02 Jul Typhoid: How not to get it while traveling (and what to do if you do)
I wish I wasn’t writing this article from experience, but, well, I am. Typhoid is still common in many developing nations. If you’re getting off the beaten path, you need to take extra precautions to avoid food and water borne illness, like parasites or bacterial infections. And if, like many of us, you get it anyway, here’s what to do.
WHAT IS TYPHOID?
Also called Typhoid Fever, it is a gastro-intestinal infection caused by the Salmonellae typhi bacteria. It’s transmitted through food and water, often due to the poor hygiene of an infected individual who comes in contact with said food or water, passing on the infection. More dangerous than some other, more common causes of traveler’s diarrhea, if ignored it will spread to the bloodstream and can affect internal organs.
Typhoid is common in many parts of the world, specifically rural areas and developing nations where water sanitation is lacking and sewage problems abound. Rainy season can be a time of flare-ups as floods cause this bacteria to spread. Long-term and adventure travelers visiting non-touristy areas are at the greatest risk, especially during the wet season.
HOW DO I KNOW IF I HAVE TYPHOID?
Typhoid symptoms can vary. Usually, the first symptoms are extreme fatigue, stomach cramps and may (or may not) be accompanied by fever. Additional symptoms may include headache, lack of appetite, malaise, and an enlarged liver. Some patients experience diarrhea, constipation, or a rash on their trunk. It’s good to note that infection does not provide immunity to subsequent infections! And that once you’ve had it, you can be a carrier whether you show symptoms or not.
Hygiene! Hygiene! Wash your hands frequently and thoroughly. Keep squeaky clean, especially when eating or food is involved. Drink only purified water (boiled or bottled water), and eat well cooked foods in establishments that appear clean. For example, if the person serving your food has nowhere to wash their hands, this is a perfect example of the kind of spot that could get you sick. Street food is the most frequently cited example. When eating produce, soak it first in an iodine solution to clean it and then peel it for extra safety.
TYPHOID FEVER IS TREATED WITH ANTIBIOTICS. WITH INCREASING ANTIBIOTIC RESISTANCE, YOU SHOULD UNDERGO LAB TESTS TO ENSURE THAT’S WHAT YOU HAVE! BUT MEANWHILE, IF YOU’RE ANYTHING LIKE ME, YOU’RE LOOKING FOR NATURAL SOLUTIONS TO HELP YOUR BODY ALONG THE WAY. HERE ARE SOME OF MY GO-TO IMMUNE BOOSTING, INFECTION HEALING, HOME REMEDIES TO ACCOMPANY THE DOCTOR’S ORDERS.
1. HOMEMADE REHYDRATION FLUID
There are several recipes for this. My personal favorite is mineral water with fresh squeezed lime juice (approx. 1 lime) and a little salt (1/4 tsp). Mix well and drink cold (because it tastes good that way). It’s also great for a hangover.
2. GRAPEFRUIT SEED EXTRACT
Highly anti-bacterial and anti-viral, this extract isn’t just a disease fighter; it’s also an immune booster, packed with antioxidants and bioflavonoids. It’s a serious disinfectant, and tastes like it, so 5 drops in a glass of water every 4 hours can make a big difference in the severity of the infection. (For those of you in San Miguel de Allende, you can purchase this at the natural pharmacy on the Ancha de San Antonio across from Cardo and the Saturday Organic Market, where Dr. Gil’s office is located).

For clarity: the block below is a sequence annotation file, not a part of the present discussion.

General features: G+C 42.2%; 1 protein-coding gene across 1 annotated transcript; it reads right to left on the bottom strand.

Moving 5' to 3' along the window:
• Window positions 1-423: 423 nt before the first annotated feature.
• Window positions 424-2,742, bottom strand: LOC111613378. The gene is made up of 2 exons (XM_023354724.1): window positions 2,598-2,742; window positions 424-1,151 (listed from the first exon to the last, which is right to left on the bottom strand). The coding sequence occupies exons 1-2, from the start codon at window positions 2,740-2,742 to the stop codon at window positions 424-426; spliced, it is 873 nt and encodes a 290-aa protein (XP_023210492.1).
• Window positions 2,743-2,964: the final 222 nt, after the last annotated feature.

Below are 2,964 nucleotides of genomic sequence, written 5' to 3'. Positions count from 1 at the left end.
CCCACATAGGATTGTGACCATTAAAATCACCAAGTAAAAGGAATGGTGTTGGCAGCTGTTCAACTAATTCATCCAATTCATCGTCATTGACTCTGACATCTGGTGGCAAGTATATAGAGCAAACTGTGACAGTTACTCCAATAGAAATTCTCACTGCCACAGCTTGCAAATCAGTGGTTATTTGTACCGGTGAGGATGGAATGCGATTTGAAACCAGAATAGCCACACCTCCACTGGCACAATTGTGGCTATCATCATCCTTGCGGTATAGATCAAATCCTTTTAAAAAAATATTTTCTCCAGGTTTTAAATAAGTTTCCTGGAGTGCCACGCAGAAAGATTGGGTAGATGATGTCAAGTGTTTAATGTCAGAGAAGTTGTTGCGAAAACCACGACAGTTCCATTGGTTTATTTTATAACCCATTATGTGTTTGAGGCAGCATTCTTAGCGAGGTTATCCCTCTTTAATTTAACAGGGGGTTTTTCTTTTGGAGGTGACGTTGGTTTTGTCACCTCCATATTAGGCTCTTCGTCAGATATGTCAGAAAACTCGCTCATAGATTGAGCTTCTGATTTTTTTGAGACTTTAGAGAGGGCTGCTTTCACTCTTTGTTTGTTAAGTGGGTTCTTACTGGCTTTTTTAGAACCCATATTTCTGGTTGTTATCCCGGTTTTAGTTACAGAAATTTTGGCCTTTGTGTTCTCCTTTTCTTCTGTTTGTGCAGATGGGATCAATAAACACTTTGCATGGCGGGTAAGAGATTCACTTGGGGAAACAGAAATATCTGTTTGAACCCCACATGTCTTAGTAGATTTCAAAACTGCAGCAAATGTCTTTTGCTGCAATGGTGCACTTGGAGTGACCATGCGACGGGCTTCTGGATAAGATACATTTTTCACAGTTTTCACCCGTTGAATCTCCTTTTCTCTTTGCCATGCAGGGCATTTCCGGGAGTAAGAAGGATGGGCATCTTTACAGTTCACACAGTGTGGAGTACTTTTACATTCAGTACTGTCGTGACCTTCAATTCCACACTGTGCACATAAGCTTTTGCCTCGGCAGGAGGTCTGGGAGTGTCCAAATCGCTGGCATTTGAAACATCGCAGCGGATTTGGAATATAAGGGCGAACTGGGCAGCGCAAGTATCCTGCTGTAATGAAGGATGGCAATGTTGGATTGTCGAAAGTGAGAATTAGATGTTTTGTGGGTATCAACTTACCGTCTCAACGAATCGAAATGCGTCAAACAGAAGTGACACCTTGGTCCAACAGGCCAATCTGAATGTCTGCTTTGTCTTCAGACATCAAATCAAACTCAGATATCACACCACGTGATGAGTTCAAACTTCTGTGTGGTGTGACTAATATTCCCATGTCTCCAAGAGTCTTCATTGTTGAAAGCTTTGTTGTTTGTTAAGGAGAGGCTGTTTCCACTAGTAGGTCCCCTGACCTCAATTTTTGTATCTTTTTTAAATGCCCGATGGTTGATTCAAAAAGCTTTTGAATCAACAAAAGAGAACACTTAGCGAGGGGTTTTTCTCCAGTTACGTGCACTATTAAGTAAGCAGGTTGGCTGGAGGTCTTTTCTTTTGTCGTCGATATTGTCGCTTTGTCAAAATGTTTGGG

Grapefruit Seed Extract is mildly controversial – so do a little research and decide for yourself.
Garlic is an immune powerhouse; naturally antimicrobial and detoxifying, it helps your system fight back against the terrible Typhoid. I put garlic in nearly everything I cook, but if you’re really brave, eat a clove raw on an empty stomach. It is truly one of the greatest foods for fighting infection.
4. GINGER BASIL TEA
Ginger is one of the great natural defenses, used for its anti-microbial properties and ability to soothe the stomach; it also boosts the immune system. Combine that with basil, a natural antibiotic and fever-reducer, and you’re on the right track to feeling better. I recommend this recipe: Add 20 basil leaves and 1 teaspoon of crushed ginger to 1 cup of water. Boil it until the solution reduces by half. Add a little honey and drink this tea 2 or 3 times a day for a few days (from 10homeremedies.com).
5. HOMEMADE CHICKEN STOCK (BONE BROTH)
Everyone has heard that chicken soup is good when you’re sick, but why and to what end? Bone broth, the soup made from slowly cooking bones and fat from a chicken (or other animal), is the secret to that healing. It fights inflammation in the gut, inhibits infections and heals the stomach lining.
6. APPLE CIDER VINEGAR
Apple Cider Vinegar has anti-viral, anti-bacterial and anti-fungal properties. It also replaces minerals in the depleted system. Here’s recipe I like to use: Mix ½ teaspoon of raw, unfiltered apple cider vinegar and a little honey in a glass of water. Drink it before eating your meals. Follow this remedy for 5 to 7 days (from 10homeremedies.com).
Looking for a Doctor in San Miguel de Allende?
Nicholas Ransom ND, LAc
Mex. Cell local 044-415-114-4686
Mex. Cell 011-52-1-415-114-4686 dialing from US
Doctor César A. Gil Hoyos
Mex. 01 415 154 5111
HAVE YOU HAD EXPERIENCES WITH TYPHOID OR SOME OTHER TYPE OF STOMACH BUG WHILE TRAVELING? SHARE YOUR THOUGHTS AND QUESTIONS BELOW.